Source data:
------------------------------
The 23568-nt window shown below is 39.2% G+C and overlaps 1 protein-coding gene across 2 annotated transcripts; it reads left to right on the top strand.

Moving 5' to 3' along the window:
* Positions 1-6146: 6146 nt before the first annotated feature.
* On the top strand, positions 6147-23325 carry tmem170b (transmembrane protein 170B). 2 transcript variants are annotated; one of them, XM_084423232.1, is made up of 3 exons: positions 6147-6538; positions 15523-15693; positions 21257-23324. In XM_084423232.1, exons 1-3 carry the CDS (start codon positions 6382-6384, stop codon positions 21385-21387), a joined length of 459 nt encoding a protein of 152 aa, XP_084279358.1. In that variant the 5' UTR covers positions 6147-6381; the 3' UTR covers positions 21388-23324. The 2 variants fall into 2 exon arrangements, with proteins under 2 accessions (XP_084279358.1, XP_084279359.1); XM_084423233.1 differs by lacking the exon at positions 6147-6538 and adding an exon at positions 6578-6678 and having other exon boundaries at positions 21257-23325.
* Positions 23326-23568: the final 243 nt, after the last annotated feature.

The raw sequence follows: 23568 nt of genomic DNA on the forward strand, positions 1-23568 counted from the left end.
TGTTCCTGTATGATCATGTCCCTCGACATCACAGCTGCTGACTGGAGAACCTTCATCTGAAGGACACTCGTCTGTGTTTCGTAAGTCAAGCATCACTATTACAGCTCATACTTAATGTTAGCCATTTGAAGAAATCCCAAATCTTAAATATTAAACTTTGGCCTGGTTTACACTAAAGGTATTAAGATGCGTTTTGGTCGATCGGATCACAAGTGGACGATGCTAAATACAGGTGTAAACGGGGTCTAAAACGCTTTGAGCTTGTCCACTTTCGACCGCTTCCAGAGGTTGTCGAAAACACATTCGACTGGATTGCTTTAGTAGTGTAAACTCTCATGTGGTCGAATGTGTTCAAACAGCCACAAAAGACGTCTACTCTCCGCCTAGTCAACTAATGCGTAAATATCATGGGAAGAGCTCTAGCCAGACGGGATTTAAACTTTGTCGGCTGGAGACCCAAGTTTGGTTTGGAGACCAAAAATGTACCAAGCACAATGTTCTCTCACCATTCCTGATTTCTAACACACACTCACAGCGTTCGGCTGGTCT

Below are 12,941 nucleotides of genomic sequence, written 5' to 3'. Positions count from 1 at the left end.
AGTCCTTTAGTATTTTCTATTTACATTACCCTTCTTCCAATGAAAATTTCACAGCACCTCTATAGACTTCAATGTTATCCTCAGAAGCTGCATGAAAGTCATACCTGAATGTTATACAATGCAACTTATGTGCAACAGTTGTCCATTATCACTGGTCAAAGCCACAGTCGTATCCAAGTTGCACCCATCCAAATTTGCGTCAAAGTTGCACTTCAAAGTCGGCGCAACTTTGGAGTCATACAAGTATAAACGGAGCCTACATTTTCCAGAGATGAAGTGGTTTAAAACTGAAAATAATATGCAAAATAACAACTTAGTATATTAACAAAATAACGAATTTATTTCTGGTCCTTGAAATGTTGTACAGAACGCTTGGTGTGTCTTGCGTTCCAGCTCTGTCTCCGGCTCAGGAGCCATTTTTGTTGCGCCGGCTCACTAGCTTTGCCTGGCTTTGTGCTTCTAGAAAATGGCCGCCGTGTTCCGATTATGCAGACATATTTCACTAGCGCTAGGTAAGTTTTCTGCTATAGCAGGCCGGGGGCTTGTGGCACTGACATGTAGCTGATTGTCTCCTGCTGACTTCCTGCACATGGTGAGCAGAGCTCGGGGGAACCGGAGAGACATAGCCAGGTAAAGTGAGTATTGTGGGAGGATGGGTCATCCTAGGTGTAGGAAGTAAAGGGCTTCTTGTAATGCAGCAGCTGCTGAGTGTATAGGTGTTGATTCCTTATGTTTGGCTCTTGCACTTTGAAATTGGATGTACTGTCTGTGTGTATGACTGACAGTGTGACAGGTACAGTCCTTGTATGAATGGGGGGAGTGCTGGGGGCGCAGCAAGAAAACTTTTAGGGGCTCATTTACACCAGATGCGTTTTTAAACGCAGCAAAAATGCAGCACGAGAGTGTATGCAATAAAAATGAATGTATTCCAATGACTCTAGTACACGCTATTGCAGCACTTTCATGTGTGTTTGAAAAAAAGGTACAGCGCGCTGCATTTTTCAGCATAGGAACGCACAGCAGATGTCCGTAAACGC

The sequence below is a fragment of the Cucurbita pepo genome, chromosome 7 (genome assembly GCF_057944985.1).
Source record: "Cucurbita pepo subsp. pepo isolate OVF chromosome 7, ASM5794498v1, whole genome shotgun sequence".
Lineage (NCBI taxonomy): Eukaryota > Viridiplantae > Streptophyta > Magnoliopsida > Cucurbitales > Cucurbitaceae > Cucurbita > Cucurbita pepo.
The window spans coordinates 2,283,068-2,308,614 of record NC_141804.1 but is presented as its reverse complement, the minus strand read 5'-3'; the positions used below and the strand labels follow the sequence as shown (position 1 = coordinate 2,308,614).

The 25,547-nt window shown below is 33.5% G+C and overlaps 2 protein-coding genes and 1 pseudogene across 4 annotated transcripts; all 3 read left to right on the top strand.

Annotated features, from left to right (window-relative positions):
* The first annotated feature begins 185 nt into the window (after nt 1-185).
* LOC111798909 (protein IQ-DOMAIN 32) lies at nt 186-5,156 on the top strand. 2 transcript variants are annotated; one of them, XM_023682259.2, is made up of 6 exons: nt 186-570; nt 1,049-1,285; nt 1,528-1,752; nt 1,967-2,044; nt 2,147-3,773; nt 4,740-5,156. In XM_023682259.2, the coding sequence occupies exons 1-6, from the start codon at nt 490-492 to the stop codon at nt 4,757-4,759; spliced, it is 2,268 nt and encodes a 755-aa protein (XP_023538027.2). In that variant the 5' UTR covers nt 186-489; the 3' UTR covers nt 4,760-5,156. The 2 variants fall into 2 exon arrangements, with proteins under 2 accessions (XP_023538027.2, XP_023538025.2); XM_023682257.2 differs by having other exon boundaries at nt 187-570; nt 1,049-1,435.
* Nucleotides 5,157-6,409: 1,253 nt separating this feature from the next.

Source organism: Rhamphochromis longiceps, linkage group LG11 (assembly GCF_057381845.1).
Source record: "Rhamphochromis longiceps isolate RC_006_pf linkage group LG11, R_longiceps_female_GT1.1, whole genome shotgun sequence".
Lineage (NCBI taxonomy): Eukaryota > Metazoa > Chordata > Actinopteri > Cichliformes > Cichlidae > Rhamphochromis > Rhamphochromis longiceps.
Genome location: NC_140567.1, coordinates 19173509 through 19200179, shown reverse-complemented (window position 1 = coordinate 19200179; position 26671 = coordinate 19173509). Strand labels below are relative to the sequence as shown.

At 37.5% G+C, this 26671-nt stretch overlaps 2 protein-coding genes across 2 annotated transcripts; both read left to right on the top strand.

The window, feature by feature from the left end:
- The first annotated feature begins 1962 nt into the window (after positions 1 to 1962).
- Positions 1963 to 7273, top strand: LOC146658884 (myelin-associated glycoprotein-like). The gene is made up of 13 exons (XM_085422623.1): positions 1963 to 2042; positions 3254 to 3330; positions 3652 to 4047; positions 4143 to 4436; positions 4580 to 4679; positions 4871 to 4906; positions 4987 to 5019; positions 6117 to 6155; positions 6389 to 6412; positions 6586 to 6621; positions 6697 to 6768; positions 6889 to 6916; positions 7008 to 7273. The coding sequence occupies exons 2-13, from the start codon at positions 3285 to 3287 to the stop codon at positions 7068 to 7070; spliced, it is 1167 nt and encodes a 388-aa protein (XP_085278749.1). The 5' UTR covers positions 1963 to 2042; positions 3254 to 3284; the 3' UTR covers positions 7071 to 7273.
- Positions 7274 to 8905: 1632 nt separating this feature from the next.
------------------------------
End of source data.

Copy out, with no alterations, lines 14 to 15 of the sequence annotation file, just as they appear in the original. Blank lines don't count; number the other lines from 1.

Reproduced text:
The 25,547-nt window shown below is 33.5% G+C and overlaps 2 protein-coding genes and 1 pseudogene across 4 annotated transcripts; all 3 read left to right on the top strand.

Annotated features, from left to right (window-relative positions):